President Joe Biden is expected to appoint an emergency board this month to avoid a shutdown of the nation’s large freight railroads, which could also disrupt some Amtrak passenger operations. But Greg Regan, president of the Transportation Trades Department, AFL-CIO, is hopeful that outcome can be avoided.
Amtrak owns just 3% of the routes its trains travel, while the rest are mostly owned by freight railroads. Should a work stoppage occur, particularly if train dispatchers or other operational workers are involved, all trains would be affected, Regan explained.
Negotiations between the National Carriers’ Conference Committee, which represents the nation’s freight railroads in national collective bargaining, and workers represented by the Coordinated Bargaining Coalition and the BMWED/SMART-MD Coalition, broke down last month when the National Mediation Board ended mediation on June 17, starting a 30-day cooling-off period.
The Brotherhood of Locomotive Engineers and Trainmen began mailing ballots to its members on June 24 seeking authorization for the union’s leadership to call a strike. “Let me emphasize that authorization does not mean a strike will occur, nor does it mean that all railroads may be struck,” BLET National President Dennis R. Pierce said in a press release.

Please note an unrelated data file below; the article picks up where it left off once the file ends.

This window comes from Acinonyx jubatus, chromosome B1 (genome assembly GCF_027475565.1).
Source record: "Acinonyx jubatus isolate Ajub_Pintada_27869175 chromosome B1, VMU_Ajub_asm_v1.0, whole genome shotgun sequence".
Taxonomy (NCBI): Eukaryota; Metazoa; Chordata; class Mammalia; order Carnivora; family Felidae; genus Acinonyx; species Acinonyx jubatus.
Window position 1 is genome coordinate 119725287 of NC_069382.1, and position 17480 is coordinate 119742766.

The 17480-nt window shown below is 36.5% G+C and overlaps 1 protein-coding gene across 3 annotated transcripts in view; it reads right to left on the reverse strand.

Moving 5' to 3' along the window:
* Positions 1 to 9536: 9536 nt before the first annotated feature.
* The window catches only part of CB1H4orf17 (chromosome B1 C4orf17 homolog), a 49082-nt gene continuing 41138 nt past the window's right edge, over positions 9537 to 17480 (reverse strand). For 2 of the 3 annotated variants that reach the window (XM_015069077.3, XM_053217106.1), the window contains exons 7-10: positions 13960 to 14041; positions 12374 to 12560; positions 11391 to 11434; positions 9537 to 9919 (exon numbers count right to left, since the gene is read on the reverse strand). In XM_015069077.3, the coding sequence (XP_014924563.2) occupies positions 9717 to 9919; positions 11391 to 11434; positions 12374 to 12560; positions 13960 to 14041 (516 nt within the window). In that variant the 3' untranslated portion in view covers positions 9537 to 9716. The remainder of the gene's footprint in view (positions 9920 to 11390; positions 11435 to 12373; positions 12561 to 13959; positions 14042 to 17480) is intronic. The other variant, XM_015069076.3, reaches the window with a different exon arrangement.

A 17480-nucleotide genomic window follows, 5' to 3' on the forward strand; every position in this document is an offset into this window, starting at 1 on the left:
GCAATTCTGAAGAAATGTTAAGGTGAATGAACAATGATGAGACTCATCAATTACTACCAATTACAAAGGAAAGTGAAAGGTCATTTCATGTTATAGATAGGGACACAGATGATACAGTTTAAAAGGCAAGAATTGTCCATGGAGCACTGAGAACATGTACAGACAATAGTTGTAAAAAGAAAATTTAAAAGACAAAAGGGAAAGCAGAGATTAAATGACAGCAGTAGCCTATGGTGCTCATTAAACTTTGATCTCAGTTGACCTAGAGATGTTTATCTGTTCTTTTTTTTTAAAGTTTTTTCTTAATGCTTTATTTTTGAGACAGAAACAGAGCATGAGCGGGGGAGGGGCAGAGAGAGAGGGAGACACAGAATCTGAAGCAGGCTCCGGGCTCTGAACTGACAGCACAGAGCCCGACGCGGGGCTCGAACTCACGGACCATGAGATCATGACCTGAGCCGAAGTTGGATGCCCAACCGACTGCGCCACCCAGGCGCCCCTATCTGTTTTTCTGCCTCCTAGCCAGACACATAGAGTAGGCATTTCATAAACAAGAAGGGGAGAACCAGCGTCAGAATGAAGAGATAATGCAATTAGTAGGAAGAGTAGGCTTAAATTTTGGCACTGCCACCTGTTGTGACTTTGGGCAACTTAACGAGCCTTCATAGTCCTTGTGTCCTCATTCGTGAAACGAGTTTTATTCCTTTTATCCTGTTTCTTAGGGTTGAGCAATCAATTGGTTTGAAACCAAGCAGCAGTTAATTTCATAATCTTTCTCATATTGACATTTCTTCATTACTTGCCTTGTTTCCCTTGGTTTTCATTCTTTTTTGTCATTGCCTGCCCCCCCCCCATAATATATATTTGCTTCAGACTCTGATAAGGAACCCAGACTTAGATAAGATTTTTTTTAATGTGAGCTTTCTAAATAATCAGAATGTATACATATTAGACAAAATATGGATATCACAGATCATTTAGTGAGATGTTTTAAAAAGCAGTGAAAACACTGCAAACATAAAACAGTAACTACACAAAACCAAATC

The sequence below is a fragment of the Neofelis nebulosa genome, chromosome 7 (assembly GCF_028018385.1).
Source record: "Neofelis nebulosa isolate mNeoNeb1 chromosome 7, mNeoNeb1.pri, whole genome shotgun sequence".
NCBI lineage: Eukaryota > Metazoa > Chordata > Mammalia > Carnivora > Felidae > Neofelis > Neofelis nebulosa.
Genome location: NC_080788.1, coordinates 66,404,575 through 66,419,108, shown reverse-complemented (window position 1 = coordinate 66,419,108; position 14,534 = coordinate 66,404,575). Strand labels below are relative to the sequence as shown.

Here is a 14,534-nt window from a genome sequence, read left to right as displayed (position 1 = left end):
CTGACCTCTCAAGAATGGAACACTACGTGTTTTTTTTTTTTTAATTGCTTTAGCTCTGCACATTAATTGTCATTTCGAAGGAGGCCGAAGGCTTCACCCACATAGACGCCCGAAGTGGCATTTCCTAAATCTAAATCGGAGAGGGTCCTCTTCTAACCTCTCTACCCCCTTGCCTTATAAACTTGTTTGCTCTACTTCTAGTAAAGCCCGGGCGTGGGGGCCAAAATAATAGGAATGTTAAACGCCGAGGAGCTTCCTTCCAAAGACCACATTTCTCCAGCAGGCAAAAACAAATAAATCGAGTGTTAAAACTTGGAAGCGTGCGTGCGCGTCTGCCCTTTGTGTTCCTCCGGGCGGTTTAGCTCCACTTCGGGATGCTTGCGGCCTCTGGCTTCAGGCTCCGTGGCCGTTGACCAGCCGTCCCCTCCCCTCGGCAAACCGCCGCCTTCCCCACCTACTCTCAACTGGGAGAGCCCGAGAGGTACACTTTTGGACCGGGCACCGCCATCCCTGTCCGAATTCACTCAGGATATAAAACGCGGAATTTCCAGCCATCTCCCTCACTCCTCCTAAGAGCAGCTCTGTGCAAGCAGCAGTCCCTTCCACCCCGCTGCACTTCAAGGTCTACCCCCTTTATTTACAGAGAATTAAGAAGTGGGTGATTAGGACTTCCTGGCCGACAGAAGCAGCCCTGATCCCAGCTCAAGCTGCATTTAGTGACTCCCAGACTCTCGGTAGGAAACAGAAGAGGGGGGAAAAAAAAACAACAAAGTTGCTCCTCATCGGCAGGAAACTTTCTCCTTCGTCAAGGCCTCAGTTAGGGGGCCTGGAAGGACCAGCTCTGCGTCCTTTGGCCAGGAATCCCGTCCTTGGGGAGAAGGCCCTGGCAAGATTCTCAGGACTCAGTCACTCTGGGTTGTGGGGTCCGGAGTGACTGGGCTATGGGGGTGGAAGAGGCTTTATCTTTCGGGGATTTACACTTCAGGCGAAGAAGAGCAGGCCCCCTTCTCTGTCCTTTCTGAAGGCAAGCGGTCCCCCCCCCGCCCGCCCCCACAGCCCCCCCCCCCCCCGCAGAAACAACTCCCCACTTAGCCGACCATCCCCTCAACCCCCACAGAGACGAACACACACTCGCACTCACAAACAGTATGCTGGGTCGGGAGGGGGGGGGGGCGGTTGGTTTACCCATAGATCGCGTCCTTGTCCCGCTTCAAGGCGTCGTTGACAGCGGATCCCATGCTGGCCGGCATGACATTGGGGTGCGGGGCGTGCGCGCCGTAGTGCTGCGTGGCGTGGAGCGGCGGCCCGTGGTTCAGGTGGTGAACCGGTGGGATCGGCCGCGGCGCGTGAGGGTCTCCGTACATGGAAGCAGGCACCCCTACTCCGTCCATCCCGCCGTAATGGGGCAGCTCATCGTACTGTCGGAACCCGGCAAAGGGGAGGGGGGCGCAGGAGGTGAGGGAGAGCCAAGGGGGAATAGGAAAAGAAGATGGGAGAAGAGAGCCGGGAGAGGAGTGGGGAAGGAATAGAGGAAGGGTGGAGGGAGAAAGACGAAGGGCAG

Regan agreed and pointed out that calling a strike is the last resort. “It can be underappreciated just how painful a strike is for the rank and file workers who are the ones doing it. You're cutting yourself off from your pay and your benefits.”
The NCCC said in a June 14 statement, “The railroads have worked to address issues raised by both sides in the negotiations and have offered pay increases that are consistent with labor market benchmarks and reward rail employees for their essential work.”
If Biden invokes a presidential emergency board, the board will have 30 days to come up with a solution. Another 30-day cooling-off period would follow. Failing a resolution, Congress is expected to intervene to prevent a shutdown of rail service.
“There are a lot of different ways this can play out,” said Regan. “I'm sure everybody won't be happy, they won’t get everything they want in the process, but that's how this whole system is designed to work.”
Amtrak is not a party to these negotiations, Regan said. He added that “the relationship with Amtrak has actually been very good in terms of labor relations, especially recently.” He said that Amtrak is working closely with the unions to bring more people into its workforce.